The previous methods of tumor delineation and volume calculation were not very accurate and varied, which lead to inconsistent research results (1-5,7-10). Although TPS could obtain a more accurate tumor treatment volume, induction chemotherapy was often selected as first line treatment scheme (29-31), and CT simulation images usually were collected after chemotherapy, it was more difficult to obtain the accurate pretreatment tumor volume because it was obviously reduced after induction chemotherapy. In our study, for local-regional advanced NPC, the volume exceeds 42.7 cm3 predicting the unfavorable prognosis, and this part of the patient accounts for about 40%. The staging system should be suitable for all patients. If GTVnx was considered in the staging system, it couldn’t direct patient’s treatment scheme selection, which was one of key roles of staging system. Pairwise comparison of ROC curves among T stage, GTVp, GTVnx for LFFR, OS, DFFR, PFS, this research showed GTVnx has a better predictive effect than GTVp in overall survival, P=0.0020, which might be associated with volumes of RLNs, which adversely affects the prognosis effect of the GTVnx. The volume of RLNs should be excluded when the effects of GTVnx on the prognosis were evaluated. There was no significant difference in the predictive effect of T stage and GTVp on LFFR, DFFR and DFS. In addition, the predictive effects of T stage, GTVnx, GTVp for LFRR, DFFR, and DFS were all insignificantly different. All in a word, it was not necessary to incorporated GTV volume into tumor staging under the currently available diagnostic and therapeutic methods.
The major patterns of treatment failure in this group are still the distant metastasis, followed by the local regional failure. Based on the available clinical data, induction chemotherapy followed by concurrent chemoradiotherapy is recommended as the first line treatment option for local-regional advanced NPC patients in order to improve the survival and local control (28-30). However, pretreatment GTVp and GTVnx often shrink significantly after induction chemotherapy and concurrent chemoradiotherapy in NPC patients. Until now, no published data is available regarding the prognostic effect of post-treatment GTVp and GTVnx after chemoradiotherapy in NPC, and further studies are still needed to clearly investigate this issue.
There were several limitations that must be addressed in the current study. First of all, the treatment regimens of included patients are varied, although most local advanced patients received induction chemotherapy and concurrent chemoradiotherapy, which might increase the heterogeneity of the included patients. Another limitation is that this is a retrospective study, thus the inherent bias could not be excluded. In addition, the sample of the present study is relatedly small and follow-up time (median 27 months) is relatively short.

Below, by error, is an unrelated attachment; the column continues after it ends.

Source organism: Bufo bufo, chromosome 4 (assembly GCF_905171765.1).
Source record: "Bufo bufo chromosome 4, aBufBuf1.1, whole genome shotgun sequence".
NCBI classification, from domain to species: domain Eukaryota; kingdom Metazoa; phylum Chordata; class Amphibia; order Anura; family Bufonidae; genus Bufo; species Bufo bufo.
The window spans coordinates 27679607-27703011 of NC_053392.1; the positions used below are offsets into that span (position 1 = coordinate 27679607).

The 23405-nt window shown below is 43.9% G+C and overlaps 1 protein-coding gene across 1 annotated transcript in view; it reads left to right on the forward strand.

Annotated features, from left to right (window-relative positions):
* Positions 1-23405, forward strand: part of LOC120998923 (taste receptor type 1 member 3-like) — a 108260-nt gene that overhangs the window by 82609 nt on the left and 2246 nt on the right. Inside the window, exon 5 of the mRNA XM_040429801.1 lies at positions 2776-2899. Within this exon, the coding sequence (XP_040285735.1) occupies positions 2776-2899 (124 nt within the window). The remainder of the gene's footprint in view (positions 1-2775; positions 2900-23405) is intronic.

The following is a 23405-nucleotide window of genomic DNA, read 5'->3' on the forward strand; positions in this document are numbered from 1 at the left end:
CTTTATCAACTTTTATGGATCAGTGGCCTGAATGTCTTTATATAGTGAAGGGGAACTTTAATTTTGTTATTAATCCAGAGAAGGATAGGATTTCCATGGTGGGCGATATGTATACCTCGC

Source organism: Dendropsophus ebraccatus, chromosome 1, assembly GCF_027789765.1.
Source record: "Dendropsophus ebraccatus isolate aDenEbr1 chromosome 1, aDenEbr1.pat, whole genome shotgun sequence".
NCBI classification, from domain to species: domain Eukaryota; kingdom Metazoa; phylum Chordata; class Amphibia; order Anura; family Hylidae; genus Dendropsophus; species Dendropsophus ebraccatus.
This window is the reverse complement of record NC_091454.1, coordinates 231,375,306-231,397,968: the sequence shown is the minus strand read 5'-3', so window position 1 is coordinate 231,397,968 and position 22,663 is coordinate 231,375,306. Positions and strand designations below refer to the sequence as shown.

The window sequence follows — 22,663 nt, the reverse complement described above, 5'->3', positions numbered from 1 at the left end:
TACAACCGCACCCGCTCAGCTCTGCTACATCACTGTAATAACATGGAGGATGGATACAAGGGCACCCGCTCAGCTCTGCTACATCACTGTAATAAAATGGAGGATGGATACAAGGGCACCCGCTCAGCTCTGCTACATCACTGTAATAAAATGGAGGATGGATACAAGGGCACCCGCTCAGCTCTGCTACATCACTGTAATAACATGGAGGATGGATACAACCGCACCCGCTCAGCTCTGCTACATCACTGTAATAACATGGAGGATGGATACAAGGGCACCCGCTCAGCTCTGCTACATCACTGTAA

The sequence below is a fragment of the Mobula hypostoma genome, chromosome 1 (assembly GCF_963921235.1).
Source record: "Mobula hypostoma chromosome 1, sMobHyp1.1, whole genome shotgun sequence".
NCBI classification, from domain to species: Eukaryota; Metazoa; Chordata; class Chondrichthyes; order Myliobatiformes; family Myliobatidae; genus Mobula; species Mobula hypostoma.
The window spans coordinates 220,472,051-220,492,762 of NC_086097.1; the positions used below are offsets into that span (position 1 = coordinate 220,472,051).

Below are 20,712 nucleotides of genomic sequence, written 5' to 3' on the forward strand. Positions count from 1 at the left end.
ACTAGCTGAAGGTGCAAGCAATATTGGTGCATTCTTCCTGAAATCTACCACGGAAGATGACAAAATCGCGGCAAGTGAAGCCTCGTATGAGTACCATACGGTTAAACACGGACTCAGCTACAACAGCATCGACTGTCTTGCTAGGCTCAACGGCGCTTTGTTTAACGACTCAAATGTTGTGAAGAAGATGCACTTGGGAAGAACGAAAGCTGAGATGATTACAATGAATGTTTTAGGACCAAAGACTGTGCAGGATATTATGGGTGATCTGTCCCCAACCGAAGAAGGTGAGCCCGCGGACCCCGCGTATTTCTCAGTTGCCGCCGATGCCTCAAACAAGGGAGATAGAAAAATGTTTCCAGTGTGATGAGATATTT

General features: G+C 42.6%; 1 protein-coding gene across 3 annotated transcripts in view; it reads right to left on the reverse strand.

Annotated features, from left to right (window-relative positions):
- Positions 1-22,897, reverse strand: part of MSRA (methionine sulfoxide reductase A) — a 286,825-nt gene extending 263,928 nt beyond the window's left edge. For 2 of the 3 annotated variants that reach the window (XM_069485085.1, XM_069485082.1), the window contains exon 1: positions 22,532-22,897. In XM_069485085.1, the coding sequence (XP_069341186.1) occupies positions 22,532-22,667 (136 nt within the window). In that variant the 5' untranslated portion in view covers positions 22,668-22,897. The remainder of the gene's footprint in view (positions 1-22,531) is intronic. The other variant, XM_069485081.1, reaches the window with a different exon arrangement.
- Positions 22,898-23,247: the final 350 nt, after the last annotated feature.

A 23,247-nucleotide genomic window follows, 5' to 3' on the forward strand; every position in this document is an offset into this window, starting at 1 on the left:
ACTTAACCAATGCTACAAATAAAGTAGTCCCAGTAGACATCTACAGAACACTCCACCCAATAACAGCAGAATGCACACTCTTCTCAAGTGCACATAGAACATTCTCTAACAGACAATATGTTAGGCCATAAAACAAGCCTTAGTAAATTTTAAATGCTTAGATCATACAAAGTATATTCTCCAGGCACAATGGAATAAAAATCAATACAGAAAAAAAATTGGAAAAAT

In conclusion, in this retrospective study, we found that GTVnx was a significant prognostic factor for local control while the prognostic value of RLNs volume was limited. Physicians were recommended to distinguish between GTVnx and RLN involvement when assessing the risk for local recurrence in advanced NPC. Further investigations were warranted to confirm our findings.
Conflicts of Interest: The authors have no conflicts of interest to declare.
Ethical Statement: The authors are accountable for all aspects of the work in ensuring that questions related to the accuracy or integrity of any part of the work are appropriately investigated and resolved. This study was approved by the Institutional Review Board of the Ruijin Hospital affiliated to Shanghai Jiao Tong University School of Medicine, China. Individual written informed consent was not required because of the retrospective nature of the study.
Open Access Statement: This is an Open Access article distributed in accordance with the Creative Commons Attribution-NonCommercial-NoDerivs 4.0 International License (CC BY-NC-ND 4.0), which permits the non-commercial replication and distribution of the article with the strict proviso that no changes or edits are made and the original work is properly cited (including links to both the formal publication through the relevant DOI and the license). See: https://creativecommons.org/licenses/by-nc-nd/4.0/.